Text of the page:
BOSTON, Mass. (SHNS)–Massachusetts had one of the lowest rates of wealthy residents decamping for other states in the 2010s, according to a new report from a left-leaning think tank that argued it would be “misguided” to pursue tax cuts for wealthier households “to stem a non-existent exodus.”

The Massachusetts Budget and Policy Center published an analysis Thursday finding that 40 other states lost a higher share of households with income above $200,000 between 2011 and 2020, including several states that impose no income tax at all.

Only Nebraska, South Dakota, Iowa, Louisiana, Alabama, Minnesota, Michigan, Texas and California had a lower rate of out-migration for high-income households than Massachusetts, according to the MassBudget report that’s based on a forthcoming Center on Budget and Policy Priorities review of IRS data.

Report author Kurt Wise said that trend indicates that policymakers should rethink the prospect of tax cuts for higher earners and instead focus on ways to support Bay Staters lower on the income ladder. “Only a very few high-income households move to avoid higher state taxes. Thus, tax cuts for the rich would be a costly and ineffective ‘solution’ to a problem Massachusetts does not have,” Wise, a senior policy analyst for MassBudget, wrote. “To the extent that Massachusetts faces challenges with population growth, the solutions lie in addressing the struggles of low- and middle-income households, both those currently living in Massachusetts and those that would like to move here.”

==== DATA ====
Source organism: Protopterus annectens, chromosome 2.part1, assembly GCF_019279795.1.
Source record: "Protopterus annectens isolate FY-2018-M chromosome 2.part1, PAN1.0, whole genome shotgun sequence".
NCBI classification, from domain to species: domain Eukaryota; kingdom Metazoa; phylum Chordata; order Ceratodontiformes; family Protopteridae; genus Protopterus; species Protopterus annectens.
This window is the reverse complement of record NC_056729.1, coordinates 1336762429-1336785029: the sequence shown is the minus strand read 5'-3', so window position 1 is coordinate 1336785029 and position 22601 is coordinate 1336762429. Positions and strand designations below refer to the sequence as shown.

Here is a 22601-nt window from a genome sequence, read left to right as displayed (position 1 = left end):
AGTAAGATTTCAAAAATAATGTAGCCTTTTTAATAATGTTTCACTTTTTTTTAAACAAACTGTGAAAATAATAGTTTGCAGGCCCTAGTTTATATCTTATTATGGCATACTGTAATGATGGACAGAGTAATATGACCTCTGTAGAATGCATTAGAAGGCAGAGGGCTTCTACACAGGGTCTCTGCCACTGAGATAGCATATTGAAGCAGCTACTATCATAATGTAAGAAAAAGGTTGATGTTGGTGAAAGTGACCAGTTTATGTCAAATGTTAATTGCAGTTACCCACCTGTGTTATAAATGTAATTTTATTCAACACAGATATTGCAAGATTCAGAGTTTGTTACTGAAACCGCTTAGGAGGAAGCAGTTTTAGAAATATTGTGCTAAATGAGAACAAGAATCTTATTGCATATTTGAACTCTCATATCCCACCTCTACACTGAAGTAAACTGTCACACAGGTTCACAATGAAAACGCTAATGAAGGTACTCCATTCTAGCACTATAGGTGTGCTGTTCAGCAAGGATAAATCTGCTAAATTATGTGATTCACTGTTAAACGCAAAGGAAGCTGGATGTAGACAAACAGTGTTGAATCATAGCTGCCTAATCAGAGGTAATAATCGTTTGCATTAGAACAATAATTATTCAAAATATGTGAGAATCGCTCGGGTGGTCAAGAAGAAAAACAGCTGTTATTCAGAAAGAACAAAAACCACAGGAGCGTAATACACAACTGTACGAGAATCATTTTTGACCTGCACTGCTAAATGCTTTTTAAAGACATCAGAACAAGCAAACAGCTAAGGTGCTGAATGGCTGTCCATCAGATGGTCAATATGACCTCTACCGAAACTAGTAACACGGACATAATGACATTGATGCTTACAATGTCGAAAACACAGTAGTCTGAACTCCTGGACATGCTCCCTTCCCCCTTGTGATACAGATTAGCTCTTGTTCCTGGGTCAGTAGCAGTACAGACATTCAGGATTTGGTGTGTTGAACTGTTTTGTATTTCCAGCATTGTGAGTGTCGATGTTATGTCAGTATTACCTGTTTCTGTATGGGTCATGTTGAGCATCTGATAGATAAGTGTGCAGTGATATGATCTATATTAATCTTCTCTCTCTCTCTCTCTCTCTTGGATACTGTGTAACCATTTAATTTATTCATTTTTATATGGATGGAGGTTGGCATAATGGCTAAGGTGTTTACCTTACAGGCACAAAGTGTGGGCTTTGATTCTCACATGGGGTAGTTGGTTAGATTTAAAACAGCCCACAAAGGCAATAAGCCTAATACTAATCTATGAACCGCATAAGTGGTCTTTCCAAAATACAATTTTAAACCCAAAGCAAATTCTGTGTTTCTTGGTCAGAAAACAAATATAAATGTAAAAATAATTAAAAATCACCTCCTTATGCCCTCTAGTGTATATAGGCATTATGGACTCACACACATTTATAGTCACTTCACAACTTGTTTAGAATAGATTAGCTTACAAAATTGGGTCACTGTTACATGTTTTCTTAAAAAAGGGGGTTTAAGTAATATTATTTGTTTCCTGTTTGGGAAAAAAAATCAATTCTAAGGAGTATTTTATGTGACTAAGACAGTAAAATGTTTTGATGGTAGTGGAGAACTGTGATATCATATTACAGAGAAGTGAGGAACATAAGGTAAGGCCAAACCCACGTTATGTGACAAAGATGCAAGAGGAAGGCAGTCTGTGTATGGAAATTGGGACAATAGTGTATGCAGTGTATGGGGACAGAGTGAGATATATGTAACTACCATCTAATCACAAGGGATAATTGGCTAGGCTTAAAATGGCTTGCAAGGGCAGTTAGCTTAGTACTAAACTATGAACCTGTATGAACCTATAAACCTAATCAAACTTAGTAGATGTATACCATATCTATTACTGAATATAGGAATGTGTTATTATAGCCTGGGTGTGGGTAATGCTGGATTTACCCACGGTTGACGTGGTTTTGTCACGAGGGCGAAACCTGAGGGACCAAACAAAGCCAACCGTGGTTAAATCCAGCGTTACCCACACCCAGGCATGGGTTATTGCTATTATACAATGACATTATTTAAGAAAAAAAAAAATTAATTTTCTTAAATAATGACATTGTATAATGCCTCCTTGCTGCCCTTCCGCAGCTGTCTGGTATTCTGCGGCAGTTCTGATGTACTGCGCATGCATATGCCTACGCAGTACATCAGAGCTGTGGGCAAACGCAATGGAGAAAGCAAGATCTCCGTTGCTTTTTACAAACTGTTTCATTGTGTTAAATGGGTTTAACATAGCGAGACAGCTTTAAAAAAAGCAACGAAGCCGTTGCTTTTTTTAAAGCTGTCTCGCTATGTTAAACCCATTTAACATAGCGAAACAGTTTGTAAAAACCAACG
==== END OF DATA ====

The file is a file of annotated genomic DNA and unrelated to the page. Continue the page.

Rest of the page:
The total population in Massachusetts shrunk by nearly 8,000 people between July 2021 and July 2022, driven in part by a net outflow of more than 57,000 people who relocated to other states. Policymakers described those statistics as worrying and view them as contributing to a labor shortage that continues to strain employers.

Gov. Maura Healey has proposed a nearly $1 billion tax relief and reform package that would combine breaks and credits for seniors, renters, caregivers and parents with business-backed changes to the estate and short-term capital gains taxes. House Democrats are expected to unveil their own plan next week.

The Tax Foundation ranked Massachusetts 46th on its business tax climate index, a drop from the mid-30s rank the Bay State previously held. “An important factor for many families in deciding where to live is affordability — especially for major expenses like housing, childcare, and education. Addressing these challenges will require sustained public investment in things like affordable housing, commuter rail service to new housing markets, affordable high-quality child care, and ready-access to debt-free higher education,” Wise wrote. “Large tax cuts for a few, very high-income and wealthy households will impede the Commonwealth’s ability to make these and other investments in our people and our overall competitiveness.”